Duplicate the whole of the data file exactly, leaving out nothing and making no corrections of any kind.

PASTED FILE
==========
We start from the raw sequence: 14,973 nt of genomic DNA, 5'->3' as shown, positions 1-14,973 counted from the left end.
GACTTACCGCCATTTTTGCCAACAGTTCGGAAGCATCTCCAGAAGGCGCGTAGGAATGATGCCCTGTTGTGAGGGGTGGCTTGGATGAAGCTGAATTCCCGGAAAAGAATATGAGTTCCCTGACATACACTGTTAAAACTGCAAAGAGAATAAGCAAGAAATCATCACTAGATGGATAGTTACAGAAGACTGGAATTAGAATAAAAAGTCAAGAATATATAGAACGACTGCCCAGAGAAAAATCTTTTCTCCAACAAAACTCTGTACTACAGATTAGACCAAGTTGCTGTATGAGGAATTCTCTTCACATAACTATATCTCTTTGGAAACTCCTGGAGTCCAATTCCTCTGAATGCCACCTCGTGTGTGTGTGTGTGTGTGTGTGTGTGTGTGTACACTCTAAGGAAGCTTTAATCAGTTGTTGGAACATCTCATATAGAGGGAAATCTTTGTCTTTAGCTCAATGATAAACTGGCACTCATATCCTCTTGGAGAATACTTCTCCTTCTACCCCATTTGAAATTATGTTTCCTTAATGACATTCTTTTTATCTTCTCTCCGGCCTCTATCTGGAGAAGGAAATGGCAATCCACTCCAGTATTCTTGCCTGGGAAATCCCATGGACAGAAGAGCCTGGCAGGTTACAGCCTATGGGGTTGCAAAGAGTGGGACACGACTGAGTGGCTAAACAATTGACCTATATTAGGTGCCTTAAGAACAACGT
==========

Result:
We start from the raw sequence: 14,973 nt of genomic DNA, 5'->3' as shown, positions 1-14,973 counted from the left end.
GACTTACCGCCATTTTTGCCAACAGTTCGGAAGCATCTCCAGAAGGCGCGTAGGAATGATGCCCTGTTGTGAGGGGTGGCTTGGATGAAGCTGAATTCCCGGAAAAGAATATGAGTTCCCTGACATACACTGTTAAAACTGCAAAGAGAATAAGCAAGAAATCATCACTAGATGGATAGTTACAGAAGACTGGAATTAGAATAAAAAGTCAAGAATATATAGAACGACTGCCCAGAGAAAAATCTTTTCTCCAACAAAACTCTGTACTACAGATTAGACCAAGTTGCTGTATGAGGAATTCTCTTCACATAACTATATCTCTTTGGAAACTCCTGGAGTCCAATTCCTCTGAATGCCACCTCGTGTGTGTGTGTGTGTGTGTGTGTGTGTGTGTACACTCTAAGGAAGCTTTAATCAGTTGTTGGAACATCTCATATAGAGGGAAATCTTTGTCTTTAGCTCAATGATAAACTGGCACTCATATCCTCTTGGAGAATACTTCTCCTTCTACCCCATTTGAAATTATGTTTCCTTAATGACATTCTTTTTATCTTCTCTCCGGCCTCTATCTGGAGAAGGAAATGGCAATCCACTCCAGTATTCTTGCCTGGGAAATCCCATGGACAGAAGAGCCTGGCAGGTTACAGCCTATGGGGTTGCAAAGAGTGGGACACGACTGAGTGGCTAAACAATTGACCTATATTAGGTGCCTTAAGAACAACGT